Go for the Gold
BY Regina Marler
February 19 2009 12:00 AM ET
On January 22, Lora
Hirschberg was shaken awake by her wife, Laura, at 6 in the
morning with a laptop screen in her face.
"Does this relate to
you?" Laura asked.
It did. Hirschberg had
been nominated for an Oscar for sound mixing on
The Dark Knight
. This is her first Oscar nomination. She's worked on more than
60 films, many of those at her current home with
Skywalker Sound, and was nominated for an Emmy for her sound
work on HBO's
The Celluloid Closet.
Hirschberg's job title
is "sound re-recording mixer." To explain what this
is, she likes to use a cooking analogy: "The sound designer
decides on the menu -- the way things will sound, the kinds of
sounds that should be used -- and the sound editors are like
sous chefs, preparing those sounds, and the mixers are the
cooks. We basically blend all the materials -- the dialogue,
the music, the sound effects, and foley [ambient and room or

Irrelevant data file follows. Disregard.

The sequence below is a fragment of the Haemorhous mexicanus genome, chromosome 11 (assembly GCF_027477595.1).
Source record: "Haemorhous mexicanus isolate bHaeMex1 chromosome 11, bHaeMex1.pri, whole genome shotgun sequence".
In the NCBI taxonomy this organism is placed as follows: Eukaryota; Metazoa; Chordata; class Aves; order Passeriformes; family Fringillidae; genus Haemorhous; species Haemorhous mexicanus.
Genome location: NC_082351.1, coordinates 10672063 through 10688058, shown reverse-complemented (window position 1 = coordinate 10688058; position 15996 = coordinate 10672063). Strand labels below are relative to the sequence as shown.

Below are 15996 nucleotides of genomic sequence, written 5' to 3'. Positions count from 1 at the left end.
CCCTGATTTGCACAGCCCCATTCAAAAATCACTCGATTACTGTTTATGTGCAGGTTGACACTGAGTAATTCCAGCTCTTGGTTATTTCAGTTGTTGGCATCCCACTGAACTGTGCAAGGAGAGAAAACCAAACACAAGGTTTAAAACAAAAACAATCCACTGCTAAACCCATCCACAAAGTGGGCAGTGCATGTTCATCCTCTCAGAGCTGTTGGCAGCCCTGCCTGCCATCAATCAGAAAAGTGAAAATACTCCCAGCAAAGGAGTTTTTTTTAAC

prop sounds, like footsteps or a clock] -- decide on the levels
and equalization, and put it together."
It's the mixer who
processes sounds to make a phone conversation, for example,
sound thin and distorted, as if the voices are really coming
through a telephone. The mixer also underlines the realism of a
film by channeling the sound into the right, left, or center
speakers, or panning across the speakers if the sound should
seem to move.
"I try to pay
attention," explains Hirschberg, "to see how things sound
in real life. We tend to tune things out. We don't notice the
sound of the air-conditioner in the room, for example.
Sometimes we want to put this in a film or make a decision to
leave it out."
After this "premix"
stage, a rough cut called a "temp mix" is screened
for the film's director. In this screening, Hirschberg says,
"we talk about how things will feel in the final mix, what
challenges are coming up." The atmosphere can be contentious,
but it's usually a smooth creative collaboration, she
says. "I've found that if I admire a director's
work, we usually like working together."
Born near Cleveland,
Hirschberg attended NYU's film school, where she also studied
music. After graduation it seemed a natural development for her
to work in film sound in New York. In 1989 she was hired by
American Zoetrope -- starting in the machine room, the
ground-floor level in film sound -- and moved to San
Her first project as
sound re-recording mixer was Agnieszka Holland's
The Secret Garden
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